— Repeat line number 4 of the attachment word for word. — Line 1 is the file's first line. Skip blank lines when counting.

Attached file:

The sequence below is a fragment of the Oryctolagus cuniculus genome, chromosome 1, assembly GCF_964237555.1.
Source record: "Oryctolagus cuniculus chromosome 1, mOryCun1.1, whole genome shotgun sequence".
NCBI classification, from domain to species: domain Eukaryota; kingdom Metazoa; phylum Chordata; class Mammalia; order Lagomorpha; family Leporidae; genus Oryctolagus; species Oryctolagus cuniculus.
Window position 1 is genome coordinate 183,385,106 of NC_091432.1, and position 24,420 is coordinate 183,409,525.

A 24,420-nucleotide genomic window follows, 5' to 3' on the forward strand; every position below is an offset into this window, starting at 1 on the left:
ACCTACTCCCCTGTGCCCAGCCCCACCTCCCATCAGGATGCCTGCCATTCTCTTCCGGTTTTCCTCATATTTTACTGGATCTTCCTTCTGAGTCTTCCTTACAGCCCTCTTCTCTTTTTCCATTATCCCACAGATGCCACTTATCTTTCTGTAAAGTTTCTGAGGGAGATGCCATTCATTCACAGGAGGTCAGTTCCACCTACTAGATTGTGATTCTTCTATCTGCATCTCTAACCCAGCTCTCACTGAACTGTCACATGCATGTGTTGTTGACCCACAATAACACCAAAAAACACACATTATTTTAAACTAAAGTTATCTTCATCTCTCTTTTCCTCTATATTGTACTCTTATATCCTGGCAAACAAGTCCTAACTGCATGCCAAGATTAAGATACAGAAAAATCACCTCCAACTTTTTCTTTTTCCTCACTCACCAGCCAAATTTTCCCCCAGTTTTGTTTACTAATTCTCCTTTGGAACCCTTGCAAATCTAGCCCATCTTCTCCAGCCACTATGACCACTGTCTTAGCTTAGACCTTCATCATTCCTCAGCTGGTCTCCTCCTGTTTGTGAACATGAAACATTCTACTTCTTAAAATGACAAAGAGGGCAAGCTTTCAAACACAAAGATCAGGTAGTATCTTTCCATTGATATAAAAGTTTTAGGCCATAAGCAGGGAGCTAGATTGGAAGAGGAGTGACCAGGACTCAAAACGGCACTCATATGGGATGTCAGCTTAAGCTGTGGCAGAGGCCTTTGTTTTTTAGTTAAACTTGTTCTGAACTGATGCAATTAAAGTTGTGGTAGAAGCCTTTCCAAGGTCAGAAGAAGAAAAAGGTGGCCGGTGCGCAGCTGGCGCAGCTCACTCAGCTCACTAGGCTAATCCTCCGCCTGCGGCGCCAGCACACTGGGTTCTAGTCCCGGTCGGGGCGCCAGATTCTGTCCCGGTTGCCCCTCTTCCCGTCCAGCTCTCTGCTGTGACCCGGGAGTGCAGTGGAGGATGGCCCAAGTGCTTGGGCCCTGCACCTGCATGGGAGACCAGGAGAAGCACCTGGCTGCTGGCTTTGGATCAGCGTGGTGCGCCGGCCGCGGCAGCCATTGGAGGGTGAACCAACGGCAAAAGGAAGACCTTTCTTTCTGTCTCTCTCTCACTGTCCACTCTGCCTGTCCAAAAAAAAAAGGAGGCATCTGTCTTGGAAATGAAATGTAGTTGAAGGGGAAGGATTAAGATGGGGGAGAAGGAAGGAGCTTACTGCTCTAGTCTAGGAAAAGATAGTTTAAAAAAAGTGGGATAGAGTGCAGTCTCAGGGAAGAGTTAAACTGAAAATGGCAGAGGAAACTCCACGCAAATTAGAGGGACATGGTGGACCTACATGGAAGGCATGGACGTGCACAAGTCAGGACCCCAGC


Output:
Window position 1 is genome coordinate 183,385,106 of NC_091432.1, and position 24,420 is coordinate 183,409,525.